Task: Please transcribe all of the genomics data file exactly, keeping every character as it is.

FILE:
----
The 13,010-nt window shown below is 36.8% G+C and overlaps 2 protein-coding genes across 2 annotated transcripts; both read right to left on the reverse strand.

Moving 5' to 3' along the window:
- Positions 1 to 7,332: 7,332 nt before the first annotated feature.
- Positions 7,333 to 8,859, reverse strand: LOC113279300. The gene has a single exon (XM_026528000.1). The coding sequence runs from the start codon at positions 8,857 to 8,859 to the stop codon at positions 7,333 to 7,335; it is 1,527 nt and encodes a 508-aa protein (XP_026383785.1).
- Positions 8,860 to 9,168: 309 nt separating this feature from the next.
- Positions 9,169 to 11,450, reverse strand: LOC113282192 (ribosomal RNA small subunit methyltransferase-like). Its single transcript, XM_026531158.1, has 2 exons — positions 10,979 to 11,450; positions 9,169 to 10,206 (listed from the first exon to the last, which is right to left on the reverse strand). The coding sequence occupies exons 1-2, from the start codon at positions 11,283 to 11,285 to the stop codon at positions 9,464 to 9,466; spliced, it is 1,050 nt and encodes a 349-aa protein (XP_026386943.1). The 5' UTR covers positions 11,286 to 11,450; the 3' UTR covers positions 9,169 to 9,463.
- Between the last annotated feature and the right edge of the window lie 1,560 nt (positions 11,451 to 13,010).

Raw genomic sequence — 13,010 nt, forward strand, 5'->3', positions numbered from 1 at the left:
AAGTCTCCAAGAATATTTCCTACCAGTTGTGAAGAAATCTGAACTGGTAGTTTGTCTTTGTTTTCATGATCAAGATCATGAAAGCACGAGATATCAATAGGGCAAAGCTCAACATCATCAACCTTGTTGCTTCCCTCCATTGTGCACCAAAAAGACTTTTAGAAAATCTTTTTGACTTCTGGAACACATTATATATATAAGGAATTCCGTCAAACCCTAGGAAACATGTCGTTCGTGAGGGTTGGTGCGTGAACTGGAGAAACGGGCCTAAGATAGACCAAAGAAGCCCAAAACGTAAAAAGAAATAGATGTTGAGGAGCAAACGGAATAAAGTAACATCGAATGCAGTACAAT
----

The 13,010-nt window shown below is 36.8% G+C and overlaps 2 protein-coding genes across 2 annotated transcripts; both read right to left on the reverse strand.

Moving 5' to 3' along the window:
- Positions 1 to 7,332: 7,332 nt before the first annotated feature.
- Positions 7,333 to 8,859, reverse strand: LOC113279300. The gene has a single exon (XM_026528000.1). The coding sequence runs from the start codon at positions 8,857 to 8,859 to the stop codon at positions 7,333 to 7,335; it is 1,527 nt and encodes a 508-aa protein (XP_026383785.1).
- Positions 8,860 to 9,168: 309 nt separating this feature from the next.
- Positions 9,169 to 11,450, reverse strand: LOC113282192 (ribosomal RNA small subunit methyltransferase-like). Its single transcript, XM_026531158.1, has 2 exons — positions 10,979 to 11,450; positions 9,169 to 10,206 (listed from the first exon to the last, which is right to left on the reverse strand). The coding sequence occupies exons 1-2, from the start codon at positions 11,283 to 11,285 to the stop codon at positions 9,464 to 9,466; spliced, it is 1,050 nt and encodes a 349-aa protein (XP_026386943.1). The 5' UTR covers positions 11,286 to 11,450; the 3' UTR covers positions 9,169 to 9,463.
- Between the last annotated feature and the right edge of the window lie 1,560 nt (positions 11,451 to 13,010).

Raw genomic sequence — 13,010 nt, forward strand, 5'->3', positions numbered from 1 at the left:
AAGTCTCCAAGAATATTTCCTACCAGTTGTGAAGAAATCTGAACTGGTAGTTTGTCTTTGTTTTCATGATCAAGATCATGAAAGCACGAGATATCAATAGGGCAAAGCTCAACATCATCAACCTTGTTGCTTCCCTCCATTGTGCACCAAAAAGACTTTTAGAAAATCTTTTTGACTTCTGGAACACATTATATATATAAGGAATTCCGTCAAACCCTAGGAAACATGTCGTTCGTGAGGGTTGGTGCGTGAACTGGAGAAACGGGCCTAAGATAGACCAAAGAAGCCCAAAACGTAAAAAGAAATAGATGTTGAGGAGCAAACGGAATAAAGTAACATCGAATGCAGTACAAT